FEDERAL report supports stem cell study on all fronts

Wednesday, July 18th 2001, 12:00 am
By: News On 6

WASHINGTON (AP) _ Supporters of research using embryonic stem cells are pointing to two new endorsements as they urge President Bush to allow federal funds for the work.

A federal health research report released Wednesday said scientists should be free to pursue all avenues of research, including that involving human embryos.

Also, Sen. Bill Frist, R-Tenn., the only physician in the Senate and a close Bush ally, announced his support for federal funding of the practice.

``I conclude that embryonic and adult stem cell research should be federally funded within a carefully regulated, fully transparent framework,'' Frist said. Noting his opposition to abortion, Frist said he felt compelled to support research that could save lives.

``I strongly believe that we have measured the question carefully, and that it is time to move on,'' said Sen. Tom Harkin, D-Iowa, whose Senate panel oversees federal health spending and held the hearing where the report and Frist's opinion were made public.

The 200-plus page scientific report from the National Institutes of Health does not make a specific recommendation, one way or the other, on federal funding but endorses research using embryonic stem sells.

``The NIH report is clear on this important point: Embryonic and adult stem cells are different and both present immense research opportunities for potential therapies,'' Harkin said at the hearing.

Harkin added he will push for legislation allowing the stem cell funding if Bush doesn't approve it.

``During the next several years, it will be important to compare embryonic stem cells and adult stem cells in terms of their ability to proliferate, differentiate, survive and function after transplant, and avoid immune rejection,'' said the report.

Bush is weighing whether to allow federal funding of embryonic stem cell research, which is opposed by some because isolating the cells requires the death of a human embryo.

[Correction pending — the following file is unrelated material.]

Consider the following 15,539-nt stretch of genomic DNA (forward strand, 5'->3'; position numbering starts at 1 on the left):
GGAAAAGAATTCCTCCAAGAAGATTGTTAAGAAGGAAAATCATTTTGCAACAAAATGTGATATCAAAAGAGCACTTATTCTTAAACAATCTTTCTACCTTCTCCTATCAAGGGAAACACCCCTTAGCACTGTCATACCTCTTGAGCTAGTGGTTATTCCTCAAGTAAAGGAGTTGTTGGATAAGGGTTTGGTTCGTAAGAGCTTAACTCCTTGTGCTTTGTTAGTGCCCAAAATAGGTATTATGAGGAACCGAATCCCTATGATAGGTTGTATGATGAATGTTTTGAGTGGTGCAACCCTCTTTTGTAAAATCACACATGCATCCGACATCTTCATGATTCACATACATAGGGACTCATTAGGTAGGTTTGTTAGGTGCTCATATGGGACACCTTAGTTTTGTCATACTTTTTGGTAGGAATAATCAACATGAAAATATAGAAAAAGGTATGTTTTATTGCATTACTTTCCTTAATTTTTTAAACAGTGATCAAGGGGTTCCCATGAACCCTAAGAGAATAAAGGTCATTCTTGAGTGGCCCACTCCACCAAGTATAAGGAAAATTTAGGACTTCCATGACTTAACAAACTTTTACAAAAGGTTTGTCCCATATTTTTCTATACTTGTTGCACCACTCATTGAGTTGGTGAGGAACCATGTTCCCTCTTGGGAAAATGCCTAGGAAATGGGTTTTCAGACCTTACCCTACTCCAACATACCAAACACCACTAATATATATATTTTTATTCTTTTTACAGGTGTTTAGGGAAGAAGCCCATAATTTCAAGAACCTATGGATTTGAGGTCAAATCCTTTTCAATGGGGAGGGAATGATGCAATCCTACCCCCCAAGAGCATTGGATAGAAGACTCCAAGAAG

Scientists believe they can learn to direct the development of embryonic stem cells to grow mature cells or tissues that could be used to treat disease. Some estimate that stem cells could benefit more than 100 million patients with such disorders as Alzheimer's disease, Parkinson's disease, diabetes and spinal cord injuries.

Opponents of the research believe embryos should not be killed, even for the treatment of disease. Instead, they favor research using the adult stem cells, which are taken from mature organs and then manipulated in the lab.

The federal researchers said embryonic stem cells can develop into all types of cells and tissue, a flexibility that may be lacking in so-called ``adult'' stem cells taken from mature tissue. However, the report concludes, ``the answers clearly lie in conducting more research.''

Senate Majority Leader Tom Daschle called Frist's support of the research ``very encouraging,'' adding that the senator ``carries great weight and has a great deal of respect'' because of his medical expertise. Frist's statement ``is an indication that support lies on both sides of the aisle.''

A key abortion opponent, Sen. Orrin Hatch, R-Utah, also supported federal funding for stem cell research. But he added that he is troubled that some companies would create embryos in order to conduct this research.

``This type of research is indicative of the problems we will continue to encounter if we don't allow federal funding with strict guidelines for embryonic stem cell research,'' Hatch said.